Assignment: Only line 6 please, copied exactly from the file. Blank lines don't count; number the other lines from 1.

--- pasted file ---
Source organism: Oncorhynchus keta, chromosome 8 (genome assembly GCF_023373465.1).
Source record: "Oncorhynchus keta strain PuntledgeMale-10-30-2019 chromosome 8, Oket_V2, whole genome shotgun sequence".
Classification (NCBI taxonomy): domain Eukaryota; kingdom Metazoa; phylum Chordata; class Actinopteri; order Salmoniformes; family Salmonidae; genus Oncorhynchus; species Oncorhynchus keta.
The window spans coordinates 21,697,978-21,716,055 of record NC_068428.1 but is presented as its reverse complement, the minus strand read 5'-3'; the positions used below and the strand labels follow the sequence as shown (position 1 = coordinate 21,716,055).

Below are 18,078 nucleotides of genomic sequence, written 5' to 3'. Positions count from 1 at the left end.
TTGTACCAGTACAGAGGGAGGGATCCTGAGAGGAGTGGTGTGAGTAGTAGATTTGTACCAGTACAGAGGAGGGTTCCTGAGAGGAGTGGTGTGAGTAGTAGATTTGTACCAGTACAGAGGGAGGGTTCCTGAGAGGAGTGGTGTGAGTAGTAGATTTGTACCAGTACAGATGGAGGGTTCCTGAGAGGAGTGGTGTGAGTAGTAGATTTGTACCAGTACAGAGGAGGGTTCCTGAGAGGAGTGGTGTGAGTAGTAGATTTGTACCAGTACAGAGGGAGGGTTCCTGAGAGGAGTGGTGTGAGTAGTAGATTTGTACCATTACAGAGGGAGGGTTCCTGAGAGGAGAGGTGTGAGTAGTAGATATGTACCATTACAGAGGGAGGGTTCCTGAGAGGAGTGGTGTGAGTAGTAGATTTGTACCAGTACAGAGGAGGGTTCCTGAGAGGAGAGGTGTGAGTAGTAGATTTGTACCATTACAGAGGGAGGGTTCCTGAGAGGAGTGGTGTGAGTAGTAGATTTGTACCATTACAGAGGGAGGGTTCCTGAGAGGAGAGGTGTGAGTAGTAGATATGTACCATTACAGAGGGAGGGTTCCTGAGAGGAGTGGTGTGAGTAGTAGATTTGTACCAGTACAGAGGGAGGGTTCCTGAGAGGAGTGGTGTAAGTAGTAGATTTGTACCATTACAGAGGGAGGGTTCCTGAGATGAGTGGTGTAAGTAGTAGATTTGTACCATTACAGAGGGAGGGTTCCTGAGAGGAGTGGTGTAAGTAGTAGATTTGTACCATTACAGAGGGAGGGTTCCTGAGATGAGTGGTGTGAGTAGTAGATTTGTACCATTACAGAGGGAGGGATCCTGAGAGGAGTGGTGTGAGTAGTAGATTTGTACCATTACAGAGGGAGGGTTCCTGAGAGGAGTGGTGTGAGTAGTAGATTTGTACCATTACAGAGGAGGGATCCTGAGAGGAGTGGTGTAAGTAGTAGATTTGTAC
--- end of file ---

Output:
TTGTACCAGTACAGAGGGAGGGATCCTGAGAGGAGTGGTGTGAGTAGTAGATTTGTACCAGTACAGAGGAGGGTTCCTGAGAGGAGTGGTGTGAGTAGTAGATTTGTACCAGTACAGAGGGAGGGTTCCTGAGAGGAGTGGTGTGAGTAGTAGATTTGTACCAGTACAGATGGAGGGTTCCTGAGAGGAGTGGTGTGAGTAGTAGATTTGTACCAGTACAGAGGAGGGTTCCTGAGAGGAGTGGTGTGAGTAGTAGATTTGTACCAGTACAGAGGGAGGGTTCCTGAGAGGAGTGGTGTGAGTAGTAGATTTGTACCATTACAGAGGGAGGGTTCCTGAGAGGAGAGGTGTGAGTAGTAGATATGTACCATTACAGAGGGAGGGTTCCTGAGAGGAGTGGTGTGAGTAGTAGATTTGTACCAGTACAGAGGAGGGTTCCTGAGAGGAGAGGTGTGAGTAGTAGATTTGTACCATTACAGAGGGAGGGTTCCTGAGAGGAGTGGTGTGAGTAGTAGATTTGTACCATTACAGAGGGAGGGTTCCTGAGAGGAGAGGTGTGAGTAGTAGATATGTACCATTACAGAGGGAGGGTTCCTGAGAGGAGTGGTGTGAGTAGTAGATTTGTACCAGTACAGAGGGAGGGTTCCTGAGAGGAGTGGTGTAAGTAGTAGATTTGTACCATTACAGAGGGAGGGTTCCTGAGATGAGTGGTGTAAGTAGTAGATTTGTACCATTACAGAGGGAGGGTTCCTGAGAGGAGTGGTGTAAGTAGTAGATTTGTACCATTACAGAGGGAGGGTTCCTGAGATGAGTGGTGTGAGTAGTAGATTTGTACCATTACAGAGGGAGGGATCCTGAGAGGAGTGGTGTGAGTAGTAGATTTGTACCATTACAGAGGGAGGGTTCCTGAGAGGAGTGGTGTGAGTAGTAGATTTGTACCATTACAGAGGAGGGATCCTGAGAGGAGTGGTGTAAGTAGTAGATTTGTAC